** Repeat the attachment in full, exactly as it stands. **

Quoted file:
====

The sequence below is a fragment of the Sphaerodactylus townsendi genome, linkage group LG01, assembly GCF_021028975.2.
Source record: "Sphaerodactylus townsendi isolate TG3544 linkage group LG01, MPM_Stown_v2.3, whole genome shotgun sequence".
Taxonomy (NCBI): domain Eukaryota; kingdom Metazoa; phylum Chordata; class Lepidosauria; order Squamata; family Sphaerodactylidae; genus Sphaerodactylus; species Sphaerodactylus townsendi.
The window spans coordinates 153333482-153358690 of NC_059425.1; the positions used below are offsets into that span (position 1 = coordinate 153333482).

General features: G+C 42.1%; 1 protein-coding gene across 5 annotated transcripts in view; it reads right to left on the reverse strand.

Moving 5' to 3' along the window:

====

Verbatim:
The sequence below is a fragment of the Sphaerodactylus townsendi genome, linkage group LG01, assembly GCF_021028975.2.
Source record: "Sphaerodactylus townsendi isolate TG3544 linkage group LG01, MPM_Stown_v2.3, whole genome shotgun sequence".
Taxonomy (NCBI): domain Eukaryota; kingdom Metazoa; phylum Chordata; class Lepidosauria; order Squamata; family Sphaerodactylidae; genus Sphaerodactylus; species Sphaerodactylus townsendi.
The window spans coordinates 153333482-153358690 of NC_059425.1; the positions used below are offsets into that span (position 1 = coordinate 153333482).

General features: G+C 42.1%; 1 protein-coding gene across 5 annotated transcripts in view; it reads right to left on the reverse strand.

Moving 5' to 3' along the window: